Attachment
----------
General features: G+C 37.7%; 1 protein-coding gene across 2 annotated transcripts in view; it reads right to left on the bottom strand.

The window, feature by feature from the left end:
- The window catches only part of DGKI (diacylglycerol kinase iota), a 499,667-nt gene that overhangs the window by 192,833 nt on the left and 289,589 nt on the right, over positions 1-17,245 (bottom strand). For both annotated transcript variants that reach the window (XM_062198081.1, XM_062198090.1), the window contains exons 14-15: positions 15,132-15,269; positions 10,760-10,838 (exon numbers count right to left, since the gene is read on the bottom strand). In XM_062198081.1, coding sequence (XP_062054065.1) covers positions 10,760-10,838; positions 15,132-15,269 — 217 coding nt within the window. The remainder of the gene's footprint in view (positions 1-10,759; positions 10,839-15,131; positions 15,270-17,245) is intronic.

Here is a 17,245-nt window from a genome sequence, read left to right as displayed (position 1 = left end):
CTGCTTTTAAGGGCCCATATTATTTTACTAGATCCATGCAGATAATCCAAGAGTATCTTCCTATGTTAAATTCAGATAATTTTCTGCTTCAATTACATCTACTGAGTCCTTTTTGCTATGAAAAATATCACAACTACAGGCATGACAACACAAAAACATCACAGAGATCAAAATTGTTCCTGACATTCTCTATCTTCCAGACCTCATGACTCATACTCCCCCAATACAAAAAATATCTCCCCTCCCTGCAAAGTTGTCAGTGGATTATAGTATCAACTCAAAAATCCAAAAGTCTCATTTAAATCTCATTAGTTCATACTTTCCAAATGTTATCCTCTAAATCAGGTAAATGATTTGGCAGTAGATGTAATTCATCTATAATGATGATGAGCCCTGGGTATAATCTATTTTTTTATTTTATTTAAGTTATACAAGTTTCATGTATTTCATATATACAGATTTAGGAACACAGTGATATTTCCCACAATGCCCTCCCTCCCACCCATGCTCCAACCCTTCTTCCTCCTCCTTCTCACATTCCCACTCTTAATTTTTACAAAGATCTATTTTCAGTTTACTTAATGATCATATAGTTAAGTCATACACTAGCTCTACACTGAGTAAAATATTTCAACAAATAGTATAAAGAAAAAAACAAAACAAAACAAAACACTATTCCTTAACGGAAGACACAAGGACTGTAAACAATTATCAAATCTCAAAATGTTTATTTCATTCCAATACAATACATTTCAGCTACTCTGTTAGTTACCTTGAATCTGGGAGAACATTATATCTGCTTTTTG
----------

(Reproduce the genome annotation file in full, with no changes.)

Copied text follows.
General features: G+C 37.7%; 1 protein-coding gene across 2 annotated transcripts in view; it reads right to left on the bottom strand.

The window, feature by feature from the left end:
- The window catches only part of DGKI (diacylglycerol kinase iota), a 499,667-nt gene that overhangs the window by 192,833 nt on the left and 289,589 nt on the right, over positions 1-17,245 (bottom strand). For both annotated transcript variants that reach the window (XM_062198081.1, XM_062198090.1), the window contains exons 14-15: positions 15,132-15,269; positions 10,760-10,838 (exon numbers count right to left, since the gene is read on the bottom strand). In XM_062198081.1, coding sequence (XP_062054065.1) covers positions 10,760-10,838; positions 15,132-15,269 — 217 coding nt within the window. The remainder of the gene's footprint in view (positions 1-10,759; positions 10,839-15,131; positions 15,270-17,245) is intronic.

Here is a 17,245-nt window from a genome sequence, read left to right as displayed (position 1 = left end):
CTGCTTTTAAGGGCCCATATTATTTTACTAGATCCATGCAGATAATCCAAGAGTATCTTCCTATGTTAAATTCAGATAATTTTCTGCTTCAATTACATCTACTGAGTCCTTTTTGCTATGAAAAATATCACAACTACAGGCATGACAACACAAAAACATCACAGAGATCAAAATTGTTCCTGACATTCTCTATCTTCCAGACCTCATGACTCATACTCCCCCAATACAAAAAATATCTCCCCTCCCTGCAAAGTTGTCAGTGGATTATAGTATCAACTCAAAAATCCAAAAGTCTCATTTAAATCTCATTAGTTCATACTTTCCAAATGTTATCCTCTAAATCAGGTAAATGATTTGGCAGTAGATGTAATTCATCTATAATGATGATGAGCCCTGGGTATAATCTATTTTTTTATTTTATTTAAGTTATACAAGTTTCATGTATTTCATATATACAGATTTAGGAACACAGTGATATTTCCCACAATGCCCTCCCTCCCACCCATGCTCCAACCCTTCTTCCTCCTCCTTCTCACATTCCCACTCTTAATTTTTACAAAGATCTATTTTCAGTTTACTTAATGATCATATAGTTAAGTCATACACTAGCTCTACACTGAGTAAAATATTTCAACAAATAGTATAAAGAAAAAAACAAAACAAAACAAAACACTATTCCTTAACGGAAGACACAAGGACTGTAAACAATTATCAAATCTCAAAATGTTTATTTCATTCCAATACAATACATTTCAGCTACTCTGTTAGTTACCTTGAATCTGGGAGAACATTATATCTGCTTTTTG